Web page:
A LEEDS resident was ordered to pay £10,750 in legal costs after his spurious compensation claim against Leeds City Council was found to be “littered with inconsistencies and discrepancies” at Leeds County Court.

Christopher Bell, of Sunnybank Court in Yeadon (address correct at time of claim) brought a claim for personal injuries against the council in July 2018, claiming he had fallen on an uneven manhole cover in the city centre and had sustained a knee injury.

Claiming compensation of £10,000, Mr Bell, who is now aged 33, alleged that he had taken several weeks off work due to his injury and needed weeks of physiotherapy treatment.

Leeds City Council defended the claim due to concerns over discrepancies in the documents and accounts given by the claimant, with council legal officers noting that Mr Bell’s medical records showed he had reported an “excruciating” knee injury seven days before the alleged tripping accident.

Mr Bell initially denied the earlier injury took place but was later forced to admit it had occurred after the recording of an NHS 111 call about the injury was obtained by the council. Further investigation also revealed that Mr Bell had not taken any time off work after the alleged tripping incident and had only attended a single physiotherapy treatment session.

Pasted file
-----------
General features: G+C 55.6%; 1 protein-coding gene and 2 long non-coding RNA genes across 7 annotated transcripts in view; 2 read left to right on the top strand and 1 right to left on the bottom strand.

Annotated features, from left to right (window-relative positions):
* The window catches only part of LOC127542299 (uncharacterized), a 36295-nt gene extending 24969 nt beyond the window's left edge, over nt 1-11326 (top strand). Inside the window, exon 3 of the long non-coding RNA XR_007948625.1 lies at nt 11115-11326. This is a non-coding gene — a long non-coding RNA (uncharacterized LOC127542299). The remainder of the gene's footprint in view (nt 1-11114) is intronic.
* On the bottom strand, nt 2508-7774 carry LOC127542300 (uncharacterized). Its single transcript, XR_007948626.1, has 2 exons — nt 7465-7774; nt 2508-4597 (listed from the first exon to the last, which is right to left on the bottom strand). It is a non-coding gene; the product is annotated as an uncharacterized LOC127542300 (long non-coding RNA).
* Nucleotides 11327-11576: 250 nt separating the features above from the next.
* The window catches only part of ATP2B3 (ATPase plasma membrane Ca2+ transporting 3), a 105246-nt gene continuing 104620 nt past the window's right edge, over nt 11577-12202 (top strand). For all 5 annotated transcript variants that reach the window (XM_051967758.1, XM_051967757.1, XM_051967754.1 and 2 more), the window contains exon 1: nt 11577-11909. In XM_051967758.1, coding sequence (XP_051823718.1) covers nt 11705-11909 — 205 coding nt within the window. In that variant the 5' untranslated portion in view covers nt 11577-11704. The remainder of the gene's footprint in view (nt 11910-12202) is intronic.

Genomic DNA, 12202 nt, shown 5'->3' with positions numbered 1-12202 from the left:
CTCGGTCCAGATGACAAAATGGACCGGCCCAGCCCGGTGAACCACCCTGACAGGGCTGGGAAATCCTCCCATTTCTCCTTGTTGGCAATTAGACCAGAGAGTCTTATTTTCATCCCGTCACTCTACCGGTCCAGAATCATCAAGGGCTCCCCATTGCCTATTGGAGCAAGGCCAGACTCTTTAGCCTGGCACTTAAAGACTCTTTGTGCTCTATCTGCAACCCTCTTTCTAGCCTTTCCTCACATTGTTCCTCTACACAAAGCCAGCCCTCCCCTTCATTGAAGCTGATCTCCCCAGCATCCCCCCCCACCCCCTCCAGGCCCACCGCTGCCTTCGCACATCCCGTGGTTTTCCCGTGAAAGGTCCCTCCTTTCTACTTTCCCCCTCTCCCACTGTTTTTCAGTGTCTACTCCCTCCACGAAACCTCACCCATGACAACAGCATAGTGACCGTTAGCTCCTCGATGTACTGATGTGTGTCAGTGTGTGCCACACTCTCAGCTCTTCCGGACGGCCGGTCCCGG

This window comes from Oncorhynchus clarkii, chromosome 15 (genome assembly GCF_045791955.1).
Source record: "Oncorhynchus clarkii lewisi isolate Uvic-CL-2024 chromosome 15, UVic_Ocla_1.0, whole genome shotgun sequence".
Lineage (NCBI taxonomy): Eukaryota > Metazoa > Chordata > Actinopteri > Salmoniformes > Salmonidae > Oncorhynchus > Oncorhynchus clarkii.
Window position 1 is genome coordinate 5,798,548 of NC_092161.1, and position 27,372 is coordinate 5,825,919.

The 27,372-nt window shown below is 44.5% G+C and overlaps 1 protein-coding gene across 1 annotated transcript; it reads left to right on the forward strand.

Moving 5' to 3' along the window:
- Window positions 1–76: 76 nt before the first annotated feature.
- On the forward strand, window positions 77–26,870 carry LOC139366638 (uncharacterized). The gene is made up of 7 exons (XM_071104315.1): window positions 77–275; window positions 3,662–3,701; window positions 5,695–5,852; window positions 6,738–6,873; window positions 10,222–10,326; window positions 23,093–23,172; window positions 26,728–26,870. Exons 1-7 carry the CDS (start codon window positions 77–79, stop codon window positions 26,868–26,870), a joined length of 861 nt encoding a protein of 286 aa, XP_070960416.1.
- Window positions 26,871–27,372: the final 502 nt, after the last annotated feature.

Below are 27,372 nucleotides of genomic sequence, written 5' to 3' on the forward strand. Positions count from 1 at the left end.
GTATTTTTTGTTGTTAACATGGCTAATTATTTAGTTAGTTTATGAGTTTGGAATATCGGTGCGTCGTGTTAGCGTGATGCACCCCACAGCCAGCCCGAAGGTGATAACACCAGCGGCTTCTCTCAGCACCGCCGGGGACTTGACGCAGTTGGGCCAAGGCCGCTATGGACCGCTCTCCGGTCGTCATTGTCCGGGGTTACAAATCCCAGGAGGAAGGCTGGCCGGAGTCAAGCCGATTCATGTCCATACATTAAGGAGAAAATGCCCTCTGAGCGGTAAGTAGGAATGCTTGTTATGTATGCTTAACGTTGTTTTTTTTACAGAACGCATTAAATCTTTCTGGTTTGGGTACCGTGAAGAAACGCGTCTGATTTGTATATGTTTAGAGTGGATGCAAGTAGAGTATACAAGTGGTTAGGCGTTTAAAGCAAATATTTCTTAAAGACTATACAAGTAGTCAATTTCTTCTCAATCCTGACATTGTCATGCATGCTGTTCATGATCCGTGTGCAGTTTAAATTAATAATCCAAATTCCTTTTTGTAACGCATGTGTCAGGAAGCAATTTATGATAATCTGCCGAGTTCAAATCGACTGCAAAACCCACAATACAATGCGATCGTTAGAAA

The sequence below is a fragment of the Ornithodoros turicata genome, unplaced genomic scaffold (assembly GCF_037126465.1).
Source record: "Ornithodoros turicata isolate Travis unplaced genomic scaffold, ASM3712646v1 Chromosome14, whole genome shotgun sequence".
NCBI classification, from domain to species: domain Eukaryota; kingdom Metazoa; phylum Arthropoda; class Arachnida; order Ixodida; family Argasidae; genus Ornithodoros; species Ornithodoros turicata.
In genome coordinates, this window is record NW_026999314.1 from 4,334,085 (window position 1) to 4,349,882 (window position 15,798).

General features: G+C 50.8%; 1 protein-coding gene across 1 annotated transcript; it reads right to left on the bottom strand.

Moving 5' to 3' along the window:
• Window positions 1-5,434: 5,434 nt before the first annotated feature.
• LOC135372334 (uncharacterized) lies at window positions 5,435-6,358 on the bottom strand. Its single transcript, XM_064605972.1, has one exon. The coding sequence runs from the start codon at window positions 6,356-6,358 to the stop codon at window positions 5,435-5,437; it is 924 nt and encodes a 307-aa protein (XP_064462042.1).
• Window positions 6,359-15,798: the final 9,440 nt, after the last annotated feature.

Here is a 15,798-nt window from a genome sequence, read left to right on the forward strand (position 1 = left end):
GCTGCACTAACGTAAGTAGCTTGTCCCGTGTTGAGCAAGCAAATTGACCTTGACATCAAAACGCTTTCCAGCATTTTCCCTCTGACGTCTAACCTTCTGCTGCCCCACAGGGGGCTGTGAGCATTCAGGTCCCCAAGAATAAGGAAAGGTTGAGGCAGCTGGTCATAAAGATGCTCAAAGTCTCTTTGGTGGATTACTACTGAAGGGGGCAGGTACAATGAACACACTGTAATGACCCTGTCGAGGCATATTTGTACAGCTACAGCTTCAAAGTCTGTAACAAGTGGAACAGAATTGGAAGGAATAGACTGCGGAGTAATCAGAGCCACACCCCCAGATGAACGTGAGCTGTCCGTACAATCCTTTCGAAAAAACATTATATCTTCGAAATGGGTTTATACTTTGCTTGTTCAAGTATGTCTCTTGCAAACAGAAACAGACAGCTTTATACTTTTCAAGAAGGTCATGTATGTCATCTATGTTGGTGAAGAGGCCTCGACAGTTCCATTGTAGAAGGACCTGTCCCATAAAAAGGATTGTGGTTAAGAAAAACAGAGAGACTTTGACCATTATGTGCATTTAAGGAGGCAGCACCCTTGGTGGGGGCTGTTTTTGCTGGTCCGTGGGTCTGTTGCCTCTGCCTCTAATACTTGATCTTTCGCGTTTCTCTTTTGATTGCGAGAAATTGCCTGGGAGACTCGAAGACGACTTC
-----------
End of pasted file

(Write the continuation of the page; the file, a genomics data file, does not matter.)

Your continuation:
When these issues were raised Mr Bell dropped his claim, stating he had been in a “bad place” with physical and mental health issues when he brought it. The council asked Leeds County Court to rule on whether Mr Bell had been dishonest in pursuing the claim, in order to discourage further spurious claims against the council and to protect public funds.

At a hearing District Judge Judy Dawson found that Mr Bell’s case was “littered with inconsistencies and discrepancies” and the discrepancies were in every instance ones which would increase the potential value of his claim, concluding that the claim was “fundamentally dishonest”.

Mr Bell was ordered to pay the council’s legal costs of the proceedings in the sum of £10,750.

Councillor Debra Coupar, Leeds City Council’s deputy leader and executive member for resources, said: “This result is a clear warning to anyone considering making a spurious compensation claim against the council that we remain fully committed to safeguarding public funds and will always look to pursue such dishonest claims in the courts.

“I would like to thank the efforts of the council’s legal team and everyone who worked on this case, successfully protecting the interests of the people of Leeds and taxpayer money.”